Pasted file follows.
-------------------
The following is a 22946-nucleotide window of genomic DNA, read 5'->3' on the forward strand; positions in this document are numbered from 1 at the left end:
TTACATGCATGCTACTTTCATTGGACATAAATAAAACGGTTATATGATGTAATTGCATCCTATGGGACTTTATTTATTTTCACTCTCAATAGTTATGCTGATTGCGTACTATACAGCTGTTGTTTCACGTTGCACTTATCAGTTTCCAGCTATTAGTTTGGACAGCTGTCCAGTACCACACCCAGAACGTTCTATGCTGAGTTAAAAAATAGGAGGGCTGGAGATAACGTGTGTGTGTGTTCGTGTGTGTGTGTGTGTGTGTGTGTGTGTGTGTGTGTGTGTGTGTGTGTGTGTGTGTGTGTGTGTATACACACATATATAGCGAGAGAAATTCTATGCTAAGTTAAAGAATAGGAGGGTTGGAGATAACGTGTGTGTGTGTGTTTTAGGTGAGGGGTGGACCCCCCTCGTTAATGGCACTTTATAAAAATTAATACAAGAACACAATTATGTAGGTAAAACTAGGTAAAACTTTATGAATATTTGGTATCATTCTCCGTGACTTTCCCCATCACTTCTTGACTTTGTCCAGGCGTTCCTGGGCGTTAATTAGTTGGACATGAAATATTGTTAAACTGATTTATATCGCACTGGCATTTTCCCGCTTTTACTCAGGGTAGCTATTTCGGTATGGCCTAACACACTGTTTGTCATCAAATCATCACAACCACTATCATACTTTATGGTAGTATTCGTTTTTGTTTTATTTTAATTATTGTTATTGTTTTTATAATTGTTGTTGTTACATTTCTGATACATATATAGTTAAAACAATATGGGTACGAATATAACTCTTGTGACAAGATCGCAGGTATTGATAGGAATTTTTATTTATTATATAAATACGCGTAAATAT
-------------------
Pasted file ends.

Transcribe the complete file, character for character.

The following is a 22946-nucleotide window of genomic DNA, read 5'->3' on the forward strand; positions in this document are numbered from 1 at the left end:
TTACATGCATGCTACTTTCATTGGACATAAATAAAACGGTTATATGATGTAATTGCATCCTATGGGACTTTATTTATTTTCACTCTCAATAGTTATGCTGATTGCGTACTATACAGCTGTTGTTTCACGTTGCACTTATCAGTTTCCAGCTATTAGTTTGGACAGCTGTCCAGTACCACACCCAGAACGTTCTATGCTGAGTTAAAAAATAGGAGGGCTGGAGATAACGTGTGTGTGTGTTCGTGTGTGTGTGTGTGTGTGTGTGTGTGTGTGTGTGTGTGTGTGTGTGTGTGTGTGTGTGTGTGTATACACACATATATAGCGAGAGAAATTCTATGCTAAGTTAAAGAATAGGAGGGTTGGAGATAACGTGTGTGTGTGTGTTTTAGGTGAGGGGTGGACCCCCCTCGTTAATGGCACTTTATAAAAATTAATACAAGAACACAATTATGTAGGTAAAACTAGGTAAAACTTTATGAATATTTGGTATCATTCTCCGTGACTTTCCCCATCACTTCTTGACTTTGTCCAGGCGTTCCTGGGCGTTAATTAGTTGGACATGAAATATTGTTAAACTGATTTATATCGCACTGGCATTTTCCCGCTTTTACTCAGGGTAGCTATTTCGGTATGGCCTAACACACTGTTTGTCATCAAATCATCACAACCACTATCATACTTTATGGTAGTATTCGTTTTTGTTTTATTTTAATTATTGTTATTGTTTTTATAATTGTTGTTGTTACATTTCTGATACATATATAGTTAAAACAATATGGGTACGAATATAACTCTTGTGACAAGATCGCAGGTATTGATAGGAATTTTTATTTATTATATAAATACGCGTAAATAT